US President Joe Biden on Sunday honoured Dr Martin Luther King Jr's civil rights legacy with a sermon at the leader's Ebenezer Baptist Church.
From that historic pulpit, Mr Biden said the fight for voting rights and racial equity in America endured.
“Are we a people who would choose democracy over autocracy?” he asked the congregation.
“We have to choose a community over chaos. Are we, the people, going to choose love over hate?
"These are the vital questions of our time. I believe Dr King's life and legacy show us the way and we should pay attention."
The US marks Martin Luther King Jr Day on Monday.
Among the civil rights milestones credited to Dr King's leadership before his 1968 assassination is the 1965 Voting Rights Act.
The landmark legislation included laws that eliminated barriers to voting for African Americans, who in some areas had been almost completely disenfranchised.
Mr Biden made reference to Dr King's famous "I Have a Dream" speech in his sermon.
"We all deserve liberty and justice. And it's still the task of our time to make that dream a reality because it's not there yet," he said.
Rights watchers have warned that in many parts of the US, the right to vote is being threatened.
“State laws violate the right to vote and misinformation about the 2020 elections is eroding public faith in elections and democratic institutions,” Human Rights Watch wrote before last year's midterm elections.
Mr Biden's Democratic party failed to pass a voting rights bill that included provisions to make election day a national holiday.
It would have ensured access to early voting and mail-in ballots, and enabled the Justice Department to intervene in states with a history of voter interference.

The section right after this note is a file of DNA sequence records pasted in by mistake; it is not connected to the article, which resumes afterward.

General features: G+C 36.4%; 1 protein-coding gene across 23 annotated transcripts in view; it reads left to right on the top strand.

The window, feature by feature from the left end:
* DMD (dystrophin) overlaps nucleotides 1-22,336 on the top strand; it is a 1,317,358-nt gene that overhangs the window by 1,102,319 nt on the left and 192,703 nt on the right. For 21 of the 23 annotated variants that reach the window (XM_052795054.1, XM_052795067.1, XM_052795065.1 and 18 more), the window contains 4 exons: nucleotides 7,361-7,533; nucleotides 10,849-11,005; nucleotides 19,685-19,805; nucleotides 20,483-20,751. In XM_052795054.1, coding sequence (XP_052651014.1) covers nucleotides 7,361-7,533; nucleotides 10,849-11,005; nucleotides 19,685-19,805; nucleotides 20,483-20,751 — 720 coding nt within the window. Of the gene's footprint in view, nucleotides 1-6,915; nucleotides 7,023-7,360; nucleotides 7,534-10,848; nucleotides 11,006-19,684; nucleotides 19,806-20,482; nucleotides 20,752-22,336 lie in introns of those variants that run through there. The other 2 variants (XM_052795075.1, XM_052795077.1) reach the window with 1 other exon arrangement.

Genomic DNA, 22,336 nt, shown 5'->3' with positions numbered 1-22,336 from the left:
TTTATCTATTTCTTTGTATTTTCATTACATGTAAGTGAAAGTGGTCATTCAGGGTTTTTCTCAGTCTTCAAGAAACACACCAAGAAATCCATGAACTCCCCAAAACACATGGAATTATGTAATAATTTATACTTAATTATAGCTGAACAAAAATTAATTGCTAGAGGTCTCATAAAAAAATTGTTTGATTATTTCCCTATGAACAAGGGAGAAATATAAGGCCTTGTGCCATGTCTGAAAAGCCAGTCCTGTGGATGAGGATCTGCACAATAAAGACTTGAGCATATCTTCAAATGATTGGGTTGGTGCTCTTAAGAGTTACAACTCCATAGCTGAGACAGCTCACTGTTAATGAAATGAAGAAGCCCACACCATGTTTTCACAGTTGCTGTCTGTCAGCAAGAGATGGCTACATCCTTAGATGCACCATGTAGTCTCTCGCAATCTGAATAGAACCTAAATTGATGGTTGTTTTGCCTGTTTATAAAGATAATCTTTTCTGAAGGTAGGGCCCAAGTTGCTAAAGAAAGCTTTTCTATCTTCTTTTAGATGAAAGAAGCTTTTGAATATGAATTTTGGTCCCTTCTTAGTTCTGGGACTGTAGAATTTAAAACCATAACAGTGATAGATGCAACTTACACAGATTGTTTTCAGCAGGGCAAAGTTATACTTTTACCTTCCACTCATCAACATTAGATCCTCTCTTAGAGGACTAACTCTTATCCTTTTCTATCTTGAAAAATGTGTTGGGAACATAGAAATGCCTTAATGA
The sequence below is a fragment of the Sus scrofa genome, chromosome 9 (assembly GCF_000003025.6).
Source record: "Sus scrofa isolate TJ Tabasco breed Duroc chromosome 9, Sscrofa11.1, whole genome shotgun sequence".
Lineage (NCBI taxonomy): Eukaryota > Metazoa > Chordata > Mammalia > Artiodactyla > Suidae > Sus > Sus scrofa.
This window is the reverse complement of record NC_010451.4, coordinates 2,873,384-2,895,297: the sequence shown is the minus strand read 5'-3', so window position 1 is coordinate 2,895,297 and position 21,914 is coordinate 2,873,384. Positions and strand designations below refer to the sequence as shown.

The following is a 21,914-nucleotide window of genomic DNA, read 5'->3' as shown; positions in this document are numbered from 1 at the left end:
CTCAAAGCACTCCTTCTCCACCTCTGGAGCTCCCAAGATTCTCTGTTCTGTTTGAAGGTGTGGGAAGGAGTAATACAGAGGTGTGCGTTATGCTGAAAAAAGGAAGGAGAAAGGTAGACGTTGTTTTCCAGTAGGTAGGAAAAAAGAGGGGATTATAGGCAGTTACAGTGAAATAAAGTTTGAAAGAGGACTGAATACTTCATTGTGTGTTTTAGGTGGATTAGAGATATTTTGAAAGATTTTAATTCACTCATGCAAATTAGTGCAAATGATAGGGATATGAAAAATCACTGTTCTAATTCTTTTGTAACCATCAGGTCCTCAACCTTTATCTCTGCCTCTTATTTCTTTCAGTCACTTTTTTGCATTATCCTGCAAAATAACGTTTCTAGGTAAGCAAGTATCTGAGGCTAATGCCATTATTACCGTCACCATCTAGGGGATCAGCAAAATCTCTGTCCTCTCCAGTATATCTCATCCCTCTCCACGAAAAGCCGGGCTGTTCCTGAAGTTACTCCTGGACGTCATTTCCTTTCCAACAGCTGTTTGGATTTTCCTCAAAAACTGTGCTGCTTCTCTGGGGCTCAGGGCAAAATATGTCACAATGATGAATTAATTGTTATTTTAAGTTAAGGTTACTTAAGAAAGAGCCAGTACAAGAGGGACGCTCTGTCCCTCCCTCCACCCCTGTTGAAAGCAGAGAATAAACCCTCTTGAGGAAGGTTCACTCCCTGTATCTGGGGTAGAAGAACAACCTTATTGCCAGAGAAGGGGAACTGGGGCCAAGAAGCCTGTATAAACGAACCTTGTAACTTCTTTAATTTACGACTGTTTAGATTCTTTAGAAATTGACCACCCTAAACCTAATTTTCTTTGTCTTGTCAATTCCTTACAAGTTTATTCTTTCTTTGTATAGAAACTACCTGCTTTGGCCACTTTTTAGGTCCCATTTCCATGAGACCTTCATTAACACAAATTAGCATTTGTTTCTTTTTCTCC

With a new Republican majority in the House, the Democrats face a steeper challenge to ensure that protection in the new year.
In September, Mr Biden gave a prime-time speech warning Americans that far-right groups “promote authoritarian leaders and they fan the flames of political violence that are a threat to our personal rights, to the pursuit of justice, to the rule of law, to the very soul of this country”.
Georgia's newly elected Democratic Senator Raphael Warnock spoke before the president on Sunday, telling of America's democratic promise and its history of marginalisation.
Mr Warnock referred to the famous white monuments in the nation's capital — to founders George Washington and Thomas Jefferson, and “the Great Emancipator” Abraham Lincoln.
He quoted Mr Jefferson's famous words in the US Declaration of Independence, that “all men are created equal".
“But on the other side of the Tidal Basin, a Black man stands there with his arms folded, as if to say to Thomas Jefferson. 'Did you mean what you said?'” he said.
A memorial to Dr King sits across from the Jefferson memorial.
Mr Biden is the first sitting president to stand at Dr King's Georgia pulpit to deliver a Sunday sermon, wearing the same Catholic rosary on his wrist that his late son Beau wore on his death bed, he said.